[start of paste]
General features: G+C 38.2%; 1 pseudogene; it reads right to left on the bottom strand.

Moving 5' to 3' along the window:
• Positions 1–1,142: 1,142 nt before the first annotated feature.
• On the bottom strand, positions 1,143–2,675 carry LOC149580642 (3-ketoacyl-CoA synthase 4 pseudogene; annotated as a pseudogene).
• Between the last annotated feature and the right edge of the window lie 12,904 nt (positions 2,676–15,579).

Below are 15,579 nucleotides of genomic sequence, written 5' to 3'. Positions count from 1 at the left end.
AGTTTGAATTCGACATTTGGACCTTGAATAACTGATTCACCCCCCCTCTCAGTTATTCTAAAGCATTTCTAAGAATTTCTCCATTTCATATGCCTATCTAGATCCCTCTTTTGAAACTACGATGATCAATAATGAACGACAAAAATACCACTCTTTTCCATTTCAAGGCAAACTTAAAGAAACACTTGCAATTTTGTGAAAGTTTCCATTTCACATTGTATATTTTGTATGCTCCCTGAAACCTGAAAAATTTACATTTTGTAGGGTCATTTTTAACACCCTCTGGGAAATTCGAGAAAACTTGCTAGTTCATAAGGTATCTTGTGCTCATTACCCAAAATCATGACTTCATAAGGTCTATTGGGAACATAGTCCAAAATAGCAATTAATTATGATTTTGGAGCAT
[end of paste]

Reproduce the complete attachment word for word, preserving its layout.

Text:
General features: G+C 38.2%; 1 pseudogene; it reads right to left on the bottom strand.

Moving 5' to 3' along the window:
• Positions 1–1,142: 1,142 nt before the first annotated feature.
• On the bottom strand, positions 1,143–2,675 carry LOC149580642 (3-ketoacyl-CoA synthase 4 pseudogene; annotated as a pseudogene).
• Between the last annotated feature and the right edge of the window lie 12,904 nt (positions 2,676–15,579).

Below are 15,579 nucleotides of genomic sequence, written 5' to 3'. Positions count from 1 at the left end.
AGTTTGAATTCGACATTTGGACCTTGAATAACTGATTCACCCCCCCTCTCAGTTATTCTAAAGCATTTCTAAGAATTTCTCCATTTCATATGCCTATCTAGATCCCTCTTTTGAAACTACGATGATCAATAATGAACGACAAAAATACCACTCTTTTCCATTTCAAGGCAAACTTAAAGAAACACTTGCAATTTTGTGAAAGTTTCCATTTCACATTGTATATTTTGTATGCTCCCTGAAACCTGAAAAATTTACATTTTGTAGGGTCATTTTTAACACCCTCTGGGAAATTCGAGAAAACTTGCTAGTTCATAAGGTATCTTGTGCTCATTACCCAAAATCATGACTTCATAAGGTCTATTGGGAACATAGTCCAAAATAGCAATTAATTATGATTTTGGAGCAT